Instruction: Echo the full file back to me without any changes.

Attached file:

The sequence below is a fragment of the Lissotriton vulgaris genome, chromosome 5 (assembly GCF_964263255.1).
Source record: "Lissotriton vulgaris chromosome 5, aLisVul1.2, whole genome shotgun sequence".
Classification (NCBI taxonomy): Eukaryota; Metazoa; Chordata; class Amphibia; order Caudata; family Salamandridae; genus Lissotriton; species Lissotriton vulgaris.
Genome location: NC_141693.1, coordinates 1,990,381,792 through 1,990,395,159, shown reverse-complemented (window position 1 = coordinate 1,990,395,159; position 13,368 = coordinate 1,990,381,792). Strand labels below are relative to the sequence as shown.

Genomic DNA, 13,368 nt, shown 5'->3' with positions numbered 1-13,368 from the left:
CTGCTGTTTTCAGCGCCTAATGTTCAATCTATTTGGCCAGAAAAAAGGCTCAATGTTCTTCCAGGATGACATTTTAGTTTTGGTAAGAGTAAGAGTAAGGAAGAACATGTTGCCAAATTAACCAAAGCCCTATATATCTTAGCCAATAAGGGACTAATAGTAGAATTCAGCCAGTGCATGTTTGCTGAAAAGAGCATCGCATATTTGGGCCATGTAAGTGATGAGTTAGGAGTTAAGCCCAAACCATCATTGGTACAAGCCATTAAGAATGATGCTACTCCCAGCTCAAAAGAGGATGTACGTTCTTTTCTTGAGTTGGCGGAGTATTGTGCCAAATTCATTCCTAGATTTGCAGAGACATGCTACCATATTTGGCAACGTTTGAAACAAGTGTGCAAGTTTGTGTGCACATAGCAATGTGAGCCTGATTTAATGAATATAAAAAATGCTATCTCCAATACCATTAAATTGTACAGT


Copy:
The sequence below is a fragment of the Lissotriton vulgaris genome, chromosome 5 (assembly GCF_964263255.1).
Source record: "Lissotriton vulgaris chromosome 5, aLisVul1.2, whole genome shotgun sequence".
Classification (NCBI taxonomy): Eukaryota; Metazoa; Chordata; class Amphibia; order Caudata; family Salamandridae; genus Lissotriton; species Lissotriton vulgaris.
Genome location: NC_141693.1, coordinates 1,990,381,792 through 1,990,395,159, shown reverse-complemented (window position 1 = coordinate 1,990,395,159; position 13,368 = coordinate 1,990,381,792). Strand labels below are relative to the sequence as shown.

Genomic DNA, 13,368 nt, shown 5'->3' with positions numbered 1-13,368 from the left:
CTGCTGTTTTCAGCGCCTAATGTTCAATCTATTTGGCCAGAAAAAAGGCTCAATGTTCTTCCAGGATGACATTTTAGTTTTGGTAAGAGTAAGAGTAAGGAAGAACATGTTGCCAAATTAACCAAAGCCCTATATATCTTAGCCAATAAGGGACTAATAGTAGAATTCAGCCAGTGCATGTTTGCTGAAAAGAGCATCGCATATTTGGGCCATGTAAGTGATGAGTTAGGAGTTAAGCCCAAACCATCATTGGTACAAGCCATTAAGAATGATGCTACTCCCAGCTCAAAAGAGGATGTACGTTCTTTTCTTGAGTTGGCGGAGTATTGTGCCAAATTCATTCCTAGATTTGCAGAGACATGCTACCATATTTGGCAACGTTTGAAACAAGTGTGCAAGTTTGTGTGCACATAGCAATGTGAGCCTGATTTAATGAATATAAAAAATGCTATCTCCAATACCATTAAATTGTACAGT